Dividends can grow steadily over time — larger companies, especially, may increase their dividend payout annually. For example, some companies have increased their dividend payout for 25 years. This generates a higher compound annual growth rate, which benefits long-term shareholders.
Of course, stocks’ values rise and fall. One stock our founder held, for example, went nowhere for many years. This is where dividend yield can be so vital to investment performance. In his case, he nearly earned back in dividend yield what he bought his shares for, despite the lack of capital appreciation.
Dividend Yield Is Useful for Equity Evaluation
Dividend yield can be a good signal of how stable a business is. Investors may see high dividend yield as a sign of strong earnings.
Disadvantages of Dividend Yield
One of the main disadvantages of annual dividends for individuals is that they are observed as taxable earnings.
For companies, the pressure to pay or maintain a high dividend yield may put pressure on the business’s finances, or even inhibit reinvestment and growth.
Does a Stock Price Affect Dividend Yields?
There’s a direct correlation between dividend yield and stock price. Dividends can change as a company’s stock price changes. Plus, companies can change the size of the dividend yield, regardless of stock price.
A company that’s committed to paying dividends will generally be expected to increase the payout if its stock price rises. This both benefits the investors and can make the company more appealing to potential investors.
How to Calculate Dividend Yield
Calculating dividend yield is not that difficult. All you need to do is use the dividend yield formula. Divide the annual dividend by the current share price and you’ll get the dividend yield.
Keep in mind that dividend yield is not calculated by using quarterly, semi-annual, or monthly payments.
If you get stuck, find the company’s annual report which lists the annual dividend per share.
Calculating Dividend Yield From Quarterly/Monthly Dividends
If you find a company that pays dividends quarterly, you’ll have to convert the quarterly payments into annual payments to calculate the dividend yield. Meaning, you’ll have to multiply the most recent dividend by four to get the annual dividend.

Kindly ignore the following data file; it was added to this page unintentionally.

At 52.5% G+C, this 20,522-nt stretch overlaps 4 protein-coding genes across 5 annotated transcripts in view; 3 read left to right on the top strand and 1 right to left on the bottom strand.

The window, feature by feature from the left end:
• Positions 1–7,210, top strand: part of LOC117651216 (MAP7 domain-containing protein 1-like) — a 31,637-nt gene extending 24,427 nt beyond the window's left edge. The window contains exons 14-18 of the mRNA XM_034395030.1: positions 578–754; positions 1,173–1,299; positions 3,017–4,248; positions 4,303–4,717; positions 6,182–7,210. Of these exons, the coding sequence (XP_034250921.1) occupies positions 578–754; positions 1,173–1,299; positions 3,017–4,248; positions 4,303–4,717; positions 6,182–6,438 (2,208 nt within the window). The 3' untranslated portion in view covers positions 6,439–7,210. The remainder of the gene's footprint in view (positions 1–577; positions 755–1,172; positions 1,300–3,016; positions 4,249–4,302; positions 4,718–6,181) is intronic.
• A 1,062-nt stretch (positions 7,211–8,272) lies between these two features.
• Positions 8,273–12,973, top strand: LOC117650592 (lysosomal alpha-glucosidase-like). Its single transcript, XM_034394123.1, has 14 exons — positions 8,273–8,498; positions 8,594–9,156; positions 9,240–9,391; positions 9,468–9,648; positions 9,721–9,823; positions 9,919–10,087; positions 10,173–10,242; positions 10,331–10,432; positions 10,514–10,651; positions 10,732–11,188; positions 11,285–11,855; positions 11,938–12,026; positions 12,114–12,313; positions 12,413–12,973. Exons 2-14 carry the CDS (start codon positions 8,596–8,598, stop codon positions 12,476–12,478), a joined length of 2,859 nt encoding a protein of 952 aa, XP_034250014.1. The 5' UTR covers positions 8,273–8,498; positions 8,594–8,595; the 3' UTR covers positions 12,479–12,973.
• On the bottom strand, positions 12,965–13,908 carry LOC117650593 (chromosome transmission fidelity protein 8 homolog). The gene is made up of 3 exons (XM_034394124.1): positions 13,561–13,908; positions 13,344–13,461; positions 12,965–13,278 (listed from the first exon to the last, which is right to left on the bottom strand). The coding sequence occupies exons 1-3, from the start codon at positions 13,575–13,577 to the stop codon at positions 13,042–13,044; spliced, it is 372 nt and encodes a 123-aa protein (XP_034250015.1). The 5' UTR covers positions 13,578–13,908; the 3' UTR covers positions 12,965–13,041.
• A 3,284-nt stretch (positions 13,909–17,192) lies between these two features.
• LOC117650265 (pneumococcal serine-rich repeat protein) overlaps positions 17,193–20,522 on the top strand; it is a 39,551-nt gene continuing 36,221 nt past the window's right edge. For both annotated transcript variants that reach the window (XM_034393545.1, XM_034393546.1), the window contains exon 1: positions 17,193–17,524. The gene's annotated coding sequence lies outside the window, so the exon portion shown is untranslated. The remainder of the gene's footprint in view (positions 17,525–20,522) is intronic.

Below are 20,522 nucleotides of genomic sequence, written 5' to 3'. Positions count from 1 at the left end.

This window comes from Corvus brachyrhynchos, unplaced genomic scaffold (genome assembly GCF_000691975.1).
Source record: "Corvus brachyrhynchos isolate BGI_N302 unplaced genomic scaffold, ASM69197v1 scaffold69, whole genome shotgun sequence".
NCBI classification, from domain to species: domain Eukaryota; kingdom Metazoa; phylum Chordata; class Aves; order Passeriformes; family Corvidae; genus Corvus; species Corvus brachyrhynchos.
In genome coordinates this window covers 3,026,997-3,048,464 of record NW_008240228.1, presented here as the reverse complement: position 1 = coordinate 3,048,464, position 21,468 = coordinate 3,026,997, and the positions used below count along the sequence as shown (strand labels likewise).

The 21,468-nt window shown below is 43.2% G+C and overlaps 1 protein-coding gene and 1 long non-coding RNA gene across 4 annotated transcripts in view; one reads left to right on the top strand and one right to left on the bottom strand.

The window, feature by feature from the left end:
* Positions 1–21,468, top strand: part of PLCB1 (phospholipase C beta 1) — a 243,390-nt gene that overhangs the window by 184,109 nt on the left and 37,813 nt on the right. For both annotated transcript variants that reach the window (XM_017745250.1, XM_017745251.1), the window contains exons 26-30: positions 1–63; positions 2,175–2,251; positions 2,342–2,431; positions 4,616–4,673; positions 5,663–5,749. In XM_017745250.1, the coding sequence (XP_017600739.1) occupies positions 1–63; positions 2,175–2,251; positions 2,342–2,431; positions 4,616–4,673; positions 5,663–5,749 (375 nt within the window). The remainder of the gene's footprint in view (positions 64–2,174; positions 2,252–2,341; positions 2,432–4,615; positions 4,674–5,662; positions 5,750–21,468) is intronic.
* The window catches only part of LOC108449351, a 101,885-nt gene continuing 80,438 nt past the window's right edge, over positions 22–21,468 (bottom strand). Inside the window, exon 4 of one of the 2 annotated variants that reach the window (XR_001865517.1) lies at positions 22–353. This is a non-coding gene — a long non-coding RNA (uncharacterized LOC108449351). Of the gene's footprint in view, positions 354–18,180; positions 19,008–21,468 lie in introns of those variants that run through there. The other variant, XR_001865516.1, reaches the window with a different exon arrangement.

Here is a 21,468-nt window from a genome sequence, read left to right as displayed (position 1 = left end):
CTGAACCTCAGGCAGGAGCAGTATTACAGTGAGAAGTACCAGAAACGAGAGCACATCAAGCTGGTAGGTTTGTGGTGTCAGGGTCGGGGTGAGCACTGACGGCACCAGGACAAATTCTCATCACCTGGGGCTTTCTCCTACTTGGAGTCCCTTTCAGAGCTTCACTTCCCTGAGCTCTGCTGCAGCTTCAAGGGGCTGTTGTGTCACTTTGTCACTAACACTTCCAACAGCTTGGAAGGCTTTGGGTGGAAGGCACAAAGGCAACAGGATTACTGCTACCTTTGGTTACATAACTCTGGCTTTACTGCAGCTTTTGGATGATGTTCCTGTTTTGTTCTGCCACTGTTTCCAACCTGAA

If your dividend yield is inconsistent, you’ll have to add the last four quarterly dividend yields to get the annual dividend yield. Then you can use the yearly dividend yield formula.
The same goes for calculating monthly dividends — you’ll have to find the annual dividend per share to be able to calculate your dividend yield.
Of course, you don’t need to worry about calculating your dividend yield manually. When you use Navexa to track your portfolio, the platform automatically records your dividend payments and calculates their impact on your portfolio performance.
The Importance of Dividend Payout Ratio
Besides the annual dividend payment, you’ll also want to take a look at the dividend payout ratio. It’s defined as the total amount of dividends that’s paid to shareholders, relative to the net income of the company.
Payout ratio = dividends paid/net income.
You can also calculate it based on the retention ratio, which is equal to earnings per share divided by dividends per share.
This number tells you more about the company’s maturity and whether it can continue to pay out dividends. For example, a company might reinvest all its earnings, which results in a 0% payout ratio.
On the other hand, the payout ratio would be 100% for organizations that pay all of their income as dividends each year.
Potential Dangers of High Dividend Yield
Here are some things to consider about high dividend yields.
The Yield Trap
Just because a stock’s dividend yield is high, that doesn’t guarantee the business is stable or growing. A yield trap, or dividend trap, is when investors fail to do their due diligence and invest purely for an attractive dividend yield.
In an extreme scenario, an investor might buy shares of a stock based on its attractive dividend yield, only to find the value of their investment plummeting, negating any gain they might have hoped to realize from the dividend income.
This is why it’s always important to look at both long-term performance for any potential investment, and to research the company’s underlying financials, rather than just skim headline numbers like dividend yield.
Track Your Dividend Yield Automatically
Understanding how dividends work, and how they’re tied to share price is just a small piece of the investing puzzle. By understanding dividends, you’ll understand part of what to look for when you dig deeper into a company’s financials.
It’s generally best to analyze the whole company, the current market conditions, the stock’s value and long-term performance, and many other factors. Plus, in some cases, you can earn dividends you can reinvest for greater compounding returns over the long term.
The Navexa portfolio tracker tracks every trade and transaction for your portfolio. It automatically records and calculates an investments dividend or staking income, and shows the total yield at both the individual holding and portfolio level.
It’s simple and free to start using. Once you join Navexa, you can add your portfolio in minutes and begin tracking your performance.